Chapter 6 in Michael Frost's book 'Jesus the Fool: The Mission of The Unconventional Christ' is a fairly looooooong one. However, I didn't highlight a whole lot from it. So, here are some main points from the chapter "Jesus Reframes Forgiveness."
"Jesus is running contrary to every belief in the Ancient Near East, whether educated or not, that religion is the regimen by which we purchase the deity's good graces. For Jesus, religion is an expression of devotion to a deity who has already bestowed his good graces upon his people."
"Jesus never condemns a strict religious lifestyle as long as it is engaged in as a result of an encounter with God. He never condemns Pharisees, for example, because of their lifestyle of religious regulation. If such a lifestyle bespeaks the devotion and gratitude that one senses after experiencing God's grace, it is to be encouraged. But if it is a badge of office, a mark to show spiritual superiority, then it is roundly condemned by Jesus."
"In this episode Jesus [forgiving sin], the great reframer, reverses the usual religious trend that see the faithful performing acts of service in order to earn their God's forgiveness. Jesus in effect says, 'if you respond to me with acts of devotion and worship, do so in light of my love and mercy, not in order to achieve them.'"
"Grace is the term used to describe God's desire to shower you with his favor, even though you may not deserve it. It is the gift of his love. And, of course, you can't pay for a gift. All you can do is open yourself to accepting God's undeserved favor. Can you imagine how offensive it is to the giver when someone tries to pay for his gracious act?
Let me illustrate this by having you imagine that you invite me to your home for a meal. I accept. When I arrive I notice the front veranda light is on and your children are peeking excitedly through the curtains at me. I knock on the door and you all greet me in the foyer with kisses and handshakes and bring me into your warm comfortable living room. I am seated in the most comfortable chair in the house. The children crawl all over me. I am offered a glass of wine and told to kick my shoes off. We talk like old friends. Then the children head off to bed and we retire to the dining room. There is a table set for a king. The meal is brought forth and it is so magnificent that it speaks of hours of preparation. After the feast we talk for hours.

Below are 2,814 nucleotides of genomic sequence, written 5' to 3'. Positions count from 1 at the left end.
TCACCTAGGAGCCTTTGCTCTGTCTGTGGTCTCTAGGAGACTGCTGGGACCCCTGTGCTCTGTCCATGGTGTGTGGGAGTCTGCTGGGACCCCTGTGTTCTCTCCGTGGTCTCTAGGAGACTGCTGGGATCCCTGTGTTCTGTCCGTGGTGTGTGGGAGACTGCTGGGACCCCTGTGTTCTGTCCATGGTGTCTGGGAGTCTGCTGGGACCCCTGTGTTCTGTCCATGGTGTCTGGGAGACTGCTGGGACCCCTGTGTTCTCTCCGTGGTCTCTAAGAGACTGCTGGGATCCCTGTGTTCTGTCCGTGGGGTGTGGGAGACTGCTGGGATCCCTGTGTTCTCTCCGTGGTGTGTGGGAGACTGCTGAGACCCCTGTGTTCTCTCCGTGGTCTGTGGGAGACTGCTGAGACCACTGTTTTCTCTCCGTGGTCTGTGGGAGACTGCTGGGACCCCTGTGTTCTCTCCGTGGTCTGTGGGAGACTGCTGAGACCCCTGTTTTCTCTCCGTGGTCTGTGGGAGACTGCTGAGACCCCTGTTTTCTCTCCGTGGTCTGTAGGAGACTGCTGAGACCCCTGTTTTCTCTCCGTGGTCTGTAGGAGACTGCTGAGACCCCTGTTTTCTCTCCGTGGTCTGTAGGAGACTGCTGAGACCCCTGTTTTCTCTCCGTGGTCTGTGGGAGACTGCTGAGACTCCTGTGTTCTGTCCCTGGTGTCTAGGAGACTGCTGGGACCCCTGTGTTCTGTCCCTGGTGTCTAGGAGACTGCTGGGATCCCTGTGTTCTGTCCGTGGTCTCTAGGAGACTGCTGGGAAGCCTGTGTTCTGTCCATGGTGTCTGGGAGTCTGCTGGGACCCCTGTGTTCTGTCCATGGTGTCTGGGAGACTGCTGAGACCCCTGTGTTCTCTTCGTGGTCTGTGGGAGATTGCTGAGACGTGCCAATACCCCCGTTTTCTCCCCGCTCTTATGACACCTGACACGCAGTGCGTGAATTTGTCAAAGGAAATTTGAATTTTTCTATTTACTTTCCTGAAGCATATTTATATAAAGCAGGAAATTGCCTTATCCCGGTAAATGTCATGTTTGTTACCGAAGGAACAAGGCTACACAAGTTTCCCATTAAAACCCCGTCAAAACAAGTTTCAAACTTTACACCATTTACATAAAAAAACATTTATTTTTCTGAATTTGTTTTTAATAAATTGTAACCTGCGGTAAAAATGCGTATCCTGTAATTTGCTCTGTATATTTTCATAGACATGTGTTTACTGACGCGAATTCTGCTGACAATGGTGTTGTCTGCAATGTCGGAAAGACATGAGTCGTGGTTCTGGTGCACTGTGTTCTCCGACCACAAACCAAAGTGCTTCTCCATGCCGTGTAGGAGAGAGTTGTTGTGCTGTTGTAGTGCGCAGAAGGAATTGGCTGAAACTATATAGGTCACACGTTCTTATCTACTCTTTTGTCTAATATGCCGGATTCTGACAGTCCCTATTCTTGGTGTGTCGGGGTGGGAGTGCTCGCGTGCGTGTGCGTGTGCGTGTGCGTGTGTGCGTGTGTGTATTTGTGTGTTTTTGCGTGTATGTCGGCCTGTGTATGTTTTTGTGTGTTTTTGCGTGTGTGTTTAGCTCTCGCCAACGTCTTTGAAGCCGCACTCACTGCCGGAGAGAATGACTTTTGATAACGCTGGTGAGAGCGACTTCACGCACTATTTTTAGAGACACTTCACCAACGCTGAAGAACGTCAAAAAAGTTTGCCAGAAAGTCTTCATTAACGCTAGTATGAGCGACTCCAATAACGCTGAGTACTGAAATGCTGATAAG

In fact, the whole night is devoted to talking about me. You show such interest in my concerns and struggles and hopes and fears. I just feel so at home, surrounded by warmth and love and acceptance. This is grace. Then when I notice the hour and realize it's way too late to be taking up any more of your time, I jump to my feet, reach into my hip pocket for my wallet, and say, 'What a lovely night. How much do I owe you for that?'
How do you feel by such offense? What an outrage! What you offered me was your home, your family, your time, your devotion, your love, your esteem. I can't begin to pay for that. And it is a gross insult for me to imagine that I could. This is grace --- a favor that is undeserved, priceless."
This was another good chapter. I do have to admit, though, that sometimes he kind of loses me in these long chapters. Not that I don't understand what he's trying to say, but the connection to the point he's trying to make can get iffy. Although, it's probably just me. I am not a fan of long chapters, and even though this is an ebook, I can tell the chapters are pretty long.